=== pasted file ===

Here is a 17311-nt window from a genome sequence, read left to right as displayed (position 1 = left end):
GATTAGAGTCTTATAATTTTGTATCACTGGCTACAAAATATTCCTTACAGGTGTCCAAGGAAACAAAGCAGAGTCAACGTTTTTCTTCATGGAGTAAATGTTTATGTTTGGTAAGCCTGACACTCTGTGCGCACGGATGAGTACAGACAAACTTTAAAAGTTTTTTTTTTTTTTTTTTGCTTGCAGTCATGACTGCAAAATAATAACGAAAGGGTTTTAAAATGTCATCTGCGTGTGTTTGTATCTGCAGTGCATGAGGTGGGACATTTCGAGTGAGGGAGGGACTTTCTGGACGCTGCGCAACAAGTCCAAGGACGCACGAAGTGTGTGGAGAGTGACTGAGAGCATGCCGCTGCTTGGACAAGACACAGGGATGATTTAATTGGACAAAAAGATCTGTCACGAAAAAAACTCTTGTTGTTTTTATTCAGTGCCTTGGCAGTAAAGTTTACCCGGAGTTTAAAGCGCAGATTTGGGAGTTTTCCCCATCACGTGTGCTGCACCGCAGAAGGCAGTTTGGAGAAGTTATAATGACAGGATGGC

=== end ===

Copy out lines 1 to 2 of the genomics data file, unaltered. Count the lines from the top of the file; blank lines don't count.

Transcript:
Here is a 17311-nt window from a genome sequence, read left to right as displayed (position 1 = left end):
GATTAGAGTCTTATAATTTTGTATCACTGGCTACAAAATATTCCTTACAGGTGTCCAAGGAAACAAAGCAGAGTCAACGTTTTTCTTCATGGAGTAAATGTTTATGTTTGGTAAGCCTGACACTCTGTGCGCACGGATGAGTACAGACAAACTTTAAAAGTTTTTTTTTTTTTTTTTTGCTTGCAGTCATGACTGCAAAATAATAACGAAAGGGTTTTAAAATGTCATCTGCGTGTGTTTGTATCTGCAGTGCATGAGGTGGGACATTTCGAGTGAGGGAGGGACTTTCTGGACGCTGCGCAACAAGTCCAAGGACGCACGAAGTGTGTGGAGAGTGACTGAGAGCATGCCGCTGCTTGGACAAGACACAGGGATGATTTAATTGGACAAAAAGATCTGTCACGAAAAAAACTCTTGTTGTTTTTATTCAGTGCCTTGGCAGTAAAGTTTACCCGGAGTTTAAAGCGCAGATTTGGGAGTTTTCCCCATCACGTGTGCTGCACCGCAGAAGGCAGTTTGGAGAAGTTATAATGACAGGATGGC